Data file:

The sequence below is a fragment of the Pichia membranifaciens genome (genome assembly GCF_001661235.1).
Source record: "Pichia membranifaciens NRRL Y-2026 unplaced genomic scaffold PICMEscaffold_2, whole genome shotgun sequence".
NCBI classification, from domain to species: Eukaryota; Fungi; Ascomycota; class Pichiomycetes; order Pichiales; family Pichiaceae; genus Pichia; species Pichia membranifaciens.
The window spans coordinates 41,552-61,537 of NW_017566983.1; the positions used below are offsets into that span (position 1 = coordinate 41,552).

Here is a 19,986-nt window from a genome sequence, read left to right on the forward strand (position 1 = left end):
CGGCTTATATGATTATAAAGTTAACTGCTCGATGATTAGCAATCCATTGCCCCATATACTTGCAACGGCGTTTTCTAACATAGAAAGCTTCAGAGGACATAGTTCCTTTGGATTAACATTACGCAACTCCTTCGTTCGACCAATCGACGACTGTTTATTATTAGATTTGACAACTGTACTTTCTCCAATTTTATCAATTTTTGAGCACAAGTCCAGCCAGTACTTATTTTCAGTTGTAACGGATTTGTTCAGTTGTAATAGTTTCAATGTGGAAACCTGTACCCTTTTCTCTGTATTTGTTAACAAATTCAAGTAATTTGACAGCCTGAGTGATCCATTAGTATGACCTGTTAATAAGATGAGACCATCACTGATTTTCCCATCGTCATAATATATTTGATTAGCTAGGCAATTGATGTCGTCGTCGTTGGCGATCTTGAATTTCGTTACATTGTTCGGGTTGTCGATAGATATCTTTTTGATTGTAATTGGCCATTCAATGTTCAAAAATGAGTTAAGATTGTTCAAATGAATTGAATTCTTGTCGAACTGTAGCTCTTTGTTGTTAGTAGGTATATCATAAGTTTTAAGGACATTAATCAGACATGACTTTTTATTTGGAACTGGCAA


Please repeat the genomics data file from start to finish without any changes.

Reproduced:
The sequence below is a fragment of the Pichia membranifaciens genome (genome assembly GCF_001661235.1).
Source record: "Pichia membranifaciens NRRL Y-2026 unplaced genomic scaffold PICMEscaffold_2, whole genome shotgun sequence".
NCBI classification, from domain to species: Eukaryota; Fungi; Ascomycota; class Pichiomycetes; order Pichiales; family Pichiaceae; genus Pichia; species Pichia membranifaciens.
The window spans coordinates 41,552-61,537 of NW_017566983.1; the positions used below are offsets into that span (position 1 = coordinate 41,552).

Here is a 19,986-nt window from a genome sequence, read left to right on the forward strand (position 1 = left end):
CGGCTTATATGATTATAAAGTTAACTGCTCGATGATTAGCAATCCATTGCCCCATATACTTGCAACGGCGTTTTCTAACATAGAAAGCTTCAGAGGACATAGTTCCTTTGGATTAACATTACGCAACTCCTTCGTTCGACCAATCGACGACTGTTTATTATTAGATTTGACAACTGTACTTTCTCCAATTTTATCAATTTTTGAGCACAAGTCCAGCCAGTACTTATTTTCAGTTGTAACGGATTTGTTCAGTTGTAATAGTTTCAATGTGGAAACCTGTACCCTTTTCTCTGTATTTGTTAACAAATTCAAGTAATTTGACAGCCTGAGTGATCCATTAGTATGACCTGTTAATAAGATGAGACCATCACTGATTTTCCCATCGTCATAATATATTTGATTAGCTAGGCAATTGATGTCGTCGTCGTTGGCGATCTTGAATTTCGTTACATTGTTCGGGTTGTCGATAGATATCTTTTTGATTGTAATTGGCCATTCAATGTTCAAAAATGAGTTAAGATTGTTCAAATGAATTGAATTCTTGTCGAACTGTAGCTCTTTGTTGTTAGTAGGTATATCATAAGTTTTAAGGACATTAATCAGACATGACTTTTTATTTGGAACTGGCAA